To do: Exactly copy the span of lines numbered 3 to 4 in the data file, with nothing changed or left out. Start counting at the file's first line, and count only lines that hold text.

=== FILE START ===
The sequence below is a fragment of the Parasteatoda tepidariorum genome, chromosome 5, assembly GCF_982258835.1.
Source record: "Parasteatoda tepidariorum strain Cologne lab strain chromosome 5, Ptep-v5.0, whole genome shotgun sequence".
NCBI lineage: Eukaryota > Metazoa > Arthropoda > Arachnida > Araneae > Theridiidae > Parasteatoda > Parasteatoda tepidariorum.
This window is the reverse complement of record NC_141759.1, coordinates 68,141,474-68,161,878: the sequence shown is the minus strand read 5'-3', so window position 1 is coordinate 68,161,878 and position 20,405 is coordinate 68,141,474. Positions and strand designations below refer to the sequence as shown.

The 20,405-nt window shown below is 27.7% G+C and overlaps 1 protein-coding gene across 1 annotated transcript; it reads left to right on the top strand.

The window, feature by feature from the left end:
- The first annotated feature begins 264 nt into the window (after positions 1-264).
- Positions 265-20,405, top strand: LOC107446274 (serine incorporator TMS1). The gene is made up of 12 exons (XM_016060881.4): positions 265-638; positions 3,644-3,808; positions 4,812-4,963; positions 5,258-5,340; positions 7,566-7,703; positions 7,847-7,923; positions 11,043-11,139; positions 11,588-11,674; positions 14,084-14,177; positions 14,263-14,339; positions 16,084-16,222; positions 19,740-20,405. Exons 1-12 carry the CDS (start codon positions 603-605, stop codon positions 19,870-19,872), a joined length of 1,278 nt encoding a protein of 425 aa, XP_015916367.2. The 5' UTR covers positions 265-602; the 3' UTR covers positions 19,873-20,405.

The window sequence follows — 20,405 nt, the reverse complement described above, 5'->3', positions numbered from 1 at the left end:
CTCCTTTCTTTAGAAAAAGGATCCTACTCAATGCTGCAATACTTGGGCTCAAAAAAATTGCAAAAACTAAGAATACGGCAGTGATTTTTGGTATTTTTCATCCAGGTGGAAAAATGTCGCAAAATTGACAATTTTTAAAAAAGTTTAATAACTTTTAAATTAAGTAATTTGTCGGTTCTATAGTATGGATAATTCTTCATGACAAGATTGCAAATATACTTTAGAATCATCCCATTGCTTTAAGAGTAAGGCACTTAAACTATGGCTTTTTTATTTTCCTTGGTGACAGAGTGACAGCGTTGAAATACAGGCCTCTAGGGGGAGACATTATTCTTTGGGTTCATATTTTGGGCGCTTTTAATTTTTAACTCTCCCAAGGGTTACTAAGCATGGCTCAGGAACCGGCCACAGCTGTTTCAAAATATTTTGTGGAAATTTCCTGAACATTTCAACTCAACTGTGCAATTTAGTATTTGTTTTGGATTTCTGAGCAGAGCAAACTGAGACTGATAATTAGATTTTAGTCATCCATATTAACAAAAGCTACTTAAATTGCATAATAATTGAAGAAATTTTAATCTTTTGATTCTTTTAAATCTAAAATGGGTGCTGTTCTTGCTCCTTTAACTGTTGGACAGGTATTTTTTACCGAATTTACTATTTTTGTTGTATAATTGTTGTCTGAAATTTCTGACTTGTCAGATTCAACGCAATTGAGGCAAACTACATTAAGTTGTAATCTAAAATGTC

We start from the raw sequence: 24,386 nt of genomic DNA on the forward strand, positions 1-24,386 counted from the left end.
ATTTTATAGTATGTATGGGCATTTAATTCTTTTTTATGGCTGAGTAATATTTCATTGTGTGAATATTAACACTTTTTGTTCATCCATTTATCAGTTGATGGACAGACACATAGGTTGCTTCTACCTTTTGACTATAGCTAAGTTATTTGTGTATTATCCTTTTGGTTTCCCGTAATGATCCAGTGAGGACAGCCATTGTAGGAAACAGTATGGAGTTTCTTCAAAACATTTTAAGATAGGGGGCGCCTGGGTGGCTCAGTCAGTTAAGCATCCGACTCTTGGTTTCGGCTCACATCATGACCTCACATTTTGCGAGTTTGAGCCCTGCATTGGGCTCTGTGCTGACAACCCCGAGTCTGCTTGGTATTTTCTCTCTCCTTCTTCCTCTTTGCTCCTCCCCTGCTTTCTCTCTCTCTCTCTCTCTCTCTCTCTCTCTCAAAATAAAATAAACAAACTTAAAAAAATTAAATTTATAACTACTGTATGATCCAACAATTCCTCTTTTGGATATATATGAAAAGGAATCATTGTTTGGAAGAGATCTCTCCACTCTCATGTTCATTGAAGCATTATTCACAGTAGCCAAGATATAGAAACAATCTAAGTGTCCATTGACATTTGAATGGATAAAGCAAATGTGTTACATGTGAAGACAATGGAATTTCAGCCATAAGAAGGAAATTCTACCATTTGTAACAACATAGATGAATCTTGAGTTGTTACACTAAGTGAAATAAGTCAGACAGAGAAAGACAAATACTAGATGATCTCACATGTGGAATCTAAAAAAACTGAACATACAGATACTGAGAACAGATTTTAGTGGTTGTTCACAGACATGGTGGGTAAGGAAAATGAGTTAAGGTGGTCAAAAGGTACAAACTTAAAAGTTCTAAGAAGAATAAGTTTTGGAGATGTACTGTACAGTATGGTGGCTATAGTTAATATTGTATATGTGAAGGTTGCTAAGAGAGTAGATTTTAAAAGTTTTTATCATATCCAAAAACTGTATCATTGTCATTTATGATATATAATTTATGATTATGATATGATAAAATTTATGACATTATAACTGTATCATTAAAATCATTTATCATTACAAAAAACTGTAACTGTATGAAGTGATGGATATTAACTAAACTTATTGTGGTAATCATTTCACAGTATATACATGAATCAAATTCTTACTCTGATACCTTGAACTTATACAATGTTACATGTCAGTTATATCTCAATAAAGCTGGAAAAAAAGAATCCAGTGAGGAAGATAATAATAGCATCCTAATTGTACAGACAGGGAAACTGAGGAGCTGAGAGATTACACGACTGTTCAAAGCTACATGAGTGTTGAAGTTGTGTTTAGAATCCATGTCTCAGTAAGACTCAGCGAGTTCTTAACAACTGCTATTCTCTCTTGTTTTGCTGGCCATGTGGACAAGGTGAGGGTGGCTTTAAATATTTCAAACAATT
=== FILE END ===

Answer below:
NCBI lineage: Eukaryota > Metazoa > Arthropoda > Arachnida > Araneae > Theridiidae > Parasteatoda > Parasteatoda tepidariorum.
This window is the reverse complement of record NC_141759.1, coordinates 68,141,474-68,161,878: the sequence shown is the minus strand read 5'-3', so window position 1 is coordinate 68,161,878 and position 20,405 is coordinate 68,141,474. Positions and strand designations below refer to the sequence as shown.